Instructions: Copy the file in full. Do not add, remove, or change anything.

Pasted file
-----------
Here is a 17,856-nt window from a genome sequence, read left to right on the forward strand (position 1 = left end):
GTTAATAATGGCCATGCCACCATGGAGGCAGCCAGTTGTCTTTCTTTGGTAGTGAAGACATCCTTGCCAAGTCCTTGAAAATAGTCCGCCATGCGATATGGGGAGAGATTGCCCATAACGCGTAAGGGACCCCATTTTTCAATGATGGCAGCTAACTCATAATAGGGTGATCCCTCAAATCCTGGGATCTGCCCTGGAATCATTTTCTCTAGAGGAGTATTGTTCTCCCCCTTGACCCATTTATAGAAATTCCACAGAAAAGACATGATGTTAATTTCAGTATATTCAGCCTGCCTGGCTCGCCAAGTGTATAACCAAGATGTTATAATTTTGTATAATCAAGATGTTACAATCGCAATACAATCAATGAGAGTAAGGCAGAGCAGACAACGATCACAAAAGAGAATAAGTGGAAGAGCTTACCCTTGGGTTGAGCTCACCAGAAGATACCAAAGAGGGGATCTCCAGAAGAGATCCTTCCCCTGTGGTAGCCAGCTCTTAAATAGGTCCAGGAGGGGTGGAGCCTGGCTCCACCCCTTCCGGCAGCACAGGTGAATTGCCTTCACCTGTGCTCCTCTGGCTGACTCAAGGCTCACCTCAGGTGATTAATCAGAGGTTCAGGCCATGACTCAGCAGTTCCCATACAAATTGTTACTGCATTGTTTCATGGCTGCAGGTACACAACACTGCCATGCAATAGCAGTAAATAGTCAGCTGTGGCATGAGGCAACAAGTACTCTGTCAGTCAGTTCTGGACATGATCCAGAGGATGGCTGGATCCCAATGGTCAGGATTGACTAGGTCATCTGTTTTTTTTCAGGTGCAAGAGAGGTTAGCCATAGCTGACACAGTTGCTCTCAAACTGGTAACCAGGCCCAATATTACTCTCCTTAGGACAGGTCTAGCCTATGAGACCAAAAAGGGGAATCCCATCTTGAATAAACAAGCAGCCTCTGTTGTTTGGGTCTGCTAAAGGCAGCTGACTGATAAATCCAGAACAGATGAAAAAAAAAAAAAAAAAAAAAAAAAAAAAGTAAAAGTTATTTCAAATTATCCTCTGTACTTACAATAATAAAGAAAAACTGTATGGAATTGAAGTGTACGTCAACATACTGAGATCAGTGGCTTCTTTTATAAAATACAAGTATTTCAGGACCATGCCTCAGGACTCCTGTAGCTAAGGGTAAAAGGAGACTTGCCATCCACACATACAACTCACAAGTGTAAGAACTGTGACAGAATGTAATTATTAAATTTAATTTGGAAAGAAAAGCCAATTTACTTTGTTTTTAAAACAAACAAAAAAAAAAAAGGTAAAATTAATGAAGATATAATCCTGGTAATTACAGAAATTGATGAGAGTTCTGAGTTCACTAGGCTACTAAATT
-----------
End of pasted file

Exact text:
Here is a 17,856-nt window from a genome sequence, read left to right on the forward strand (position 1 = left end):
GTTAATAATGGCCATGCCACCATGGAGGCAGCCAGTTGTCTTTCTTTGGTAGTGAAGACATCCTTGCCAAGTCCTTGAAAATAGTCCGCCATGCGATATGGGGAGAGATTGCCCATAACGCGTAAGGGACCCCATTTTTCAATGATGGCAGCTAACTCATAATAGGGTGATCCCTCAAATCCTGGGATCTGCCCTGGAATCATTTTCTCTAGAGGAGTATTGTTCTCCCCCTTGACCCATTTATAGAAATTCCACAGAAAAGACATGATGTTAATTTCAGTATATTCAGCCTGCCTGGCTCGCCAAGTGTATAACCAAGATGTTATAATTTTGTATAATCAAGATGTTACAATCGCAATACAATCAATGAGAGTAAGGCAGAGCAGACAACGATCACAAAAGAGAATAAGTGGAAGAGCTTACCCTTGGGTTGAGCTCACCAGAAGATACCAAAGAGGGGATCTCCAGAAGAGATCCTTCCCCTGTGGTAGCCAGCTCTTAAATAGGTCCAGGAGGGGTGGAGCCTGGCTCCACCCCTTCCGGCAGCACAGGTGAATTGCCTTCACCTGTGCTCCTCTGGCTGACTCAAGGCTCACCTCAGGTGATTAATCAGAGGTTCAGGCCATGACTCAGCAGTTCCCATACAAATTGTTACTGCATTGTTTCATGGCTGCAGGTACACAACACTGCCATGCAATAGCAGTAAATAGTCAGCTGTGGCATGAGGCAACAAGTACTCTGTCAGTCAGTTCTGGACATGATCCAGAGGATGGCTGGATCCCAATGGTCAGGATTGACTAGGTCATCTGTTTTTTTTCAGGTGCAAGAGAGGTTAGCCATAGCTGACACAGTTGCTCTCAAACTGGTAACCAGGCCCAATATTACTCTCCTTAGGACAGGTCTAGCCTATGAGACCAAAAAGGGGAATCCCATCTTGAATAAACAAGCAGCCTCTGTTGTTTGGGTCTGCTAAAGGCAGCTGACTGATAAATCCAGAACAGATGAAAAAAAAAAAAAAAAAAAAAAAAAAAAAGTAAAAGTTATTTCAAATTATCCTCTGTACTTACAATAATAAAGAAAAACTGTATGGAATTGAAGTGTACGTCAACATACTGAGATCAGTGGCTTCTTTTATAAAATACAAGTATTTCAGGACCATGCCTCAGGACTCCTGTAGCTAAGGGTAAAAGGAGACTTGCCATCCACACATACAACTCACAAGTGTAAGAACTGTGACAGAATGTAATTATTAAATTTAATTTGGAAAGAAAAGCCAATTTACTTTGTTTTTAAAACAAACAAAAAAAAAAAAGGTAAAATTAATGAAGATATAATCCTGGTAATTACAGAAATTGATGAGAGTTCTGAGTTCACTAGGCTACTAAATT